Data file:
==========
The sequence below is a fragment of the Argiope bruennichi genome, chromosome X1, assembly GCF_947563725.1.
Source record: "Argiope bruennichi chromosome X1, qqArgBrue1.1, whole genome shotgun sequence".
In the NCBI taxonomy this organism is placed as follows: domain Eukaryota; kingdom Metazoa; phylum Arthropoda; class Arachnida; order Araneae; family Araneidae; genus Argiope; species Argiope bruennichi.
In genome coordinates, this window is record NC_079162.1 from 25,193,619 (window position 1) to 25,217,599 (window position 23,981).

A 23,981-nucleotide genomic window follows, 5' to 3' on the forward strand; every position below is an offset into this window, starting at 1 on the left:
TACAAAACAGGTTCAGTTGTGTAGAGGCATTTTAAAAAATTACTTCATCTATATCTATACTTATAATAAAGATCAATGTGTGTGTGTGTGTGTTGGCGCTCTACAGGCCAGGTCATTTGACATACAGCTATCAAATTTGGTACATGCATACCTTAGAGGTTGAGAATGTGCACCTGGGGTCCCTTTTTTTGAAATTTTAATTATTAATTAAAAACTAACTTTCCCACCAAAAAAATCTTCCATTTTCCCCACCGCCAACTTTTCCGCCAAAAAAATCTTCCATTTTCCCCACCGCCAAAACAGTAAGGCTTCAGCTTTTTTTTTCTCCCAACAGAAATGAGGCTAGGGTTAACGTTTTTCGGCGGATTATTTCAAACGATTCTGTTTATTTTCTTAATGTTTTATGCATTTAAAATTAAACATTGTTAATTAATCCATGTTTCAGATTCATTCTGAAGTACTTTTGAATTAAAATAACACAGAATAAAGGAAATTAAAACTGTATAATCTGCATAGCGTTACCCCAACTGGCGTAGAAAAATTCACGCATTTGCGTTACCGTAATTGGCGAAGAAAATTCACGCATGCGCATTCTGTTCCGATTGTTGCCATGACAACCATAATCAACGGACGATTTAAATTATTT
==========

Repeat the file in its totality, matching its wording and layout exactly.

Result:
The sequence below is a fragment of the Argiope bruennichi genome, chromosome X1, assembly GCF_947563725.1.
Source record: "Argiope bruennichi chromosome X1, qqArgBrue1.1, whole genome shotgun sequence".
In the NCBI taxonomy this organism is placed as follows: domain Eukaryota; kingdom Metazoa; phylum Arthropoda; class Arachnida; order Araneae; family Araneidae; genus Argiope; species Argiope bruennichi.
In genome coordinates, this window is record NC_079162.1 from 25,193,619 (window position 1) to 25,217,599 (window position 23,981).

A 23,981-nucleotide genomic window follows, 5' to 3' on the forward strand; every position below is an offset into this window, starting at 1 on the left:
TACAAAACAGGTTCAGTTGTGTAGAGGCATTTTAAAAAATTACTTCATCTATATCTATACTTATAATAAAGATCAATGTGTGTGTGTGTGTGTTGGCGCTCTACAGGCCAGGTCATTTGACATACAGCTATCAAATTTGGTACATGCATACCTTAGAGGTTGAGAATGTGCACCTGGGGTCCCTTTTTTTGAAATTTTAATTATTAATTAAAAACTAACTTTCCCACCAAAAAAATCTTCCATTTTCCCCACCGCCAACTTTTCCGCCAAAAAAATCTTCCATTTTCCCCACCGCCAAAACAGTAAGGCTTCAGCTTTTTTTTTCTCCCAACAGAAATGAGGCTAGGGTTAACGTTTTTCGGCGGATTATTTCAAACGATTCTGTTTATTTTCTTAATGTTTTATGCATTTAAAATTAAACATTGTTAATTAATCCATGTTTCAGATTCATTCTGAAGTACTTTTGAATTAAAATAACACAGAATAAAGGAAATTAAAACTGTATAATCTGCATAGCGTTACCCCAACTGGCGTAGAAAAATTCACGCATTTGCGTTACCGTAATTGGCGAAGAAAATTCACGCATGCGCATTCTGTTCCGATTGTTGCCATGACAACCATAATCAACGGACGATTTAAATTATTT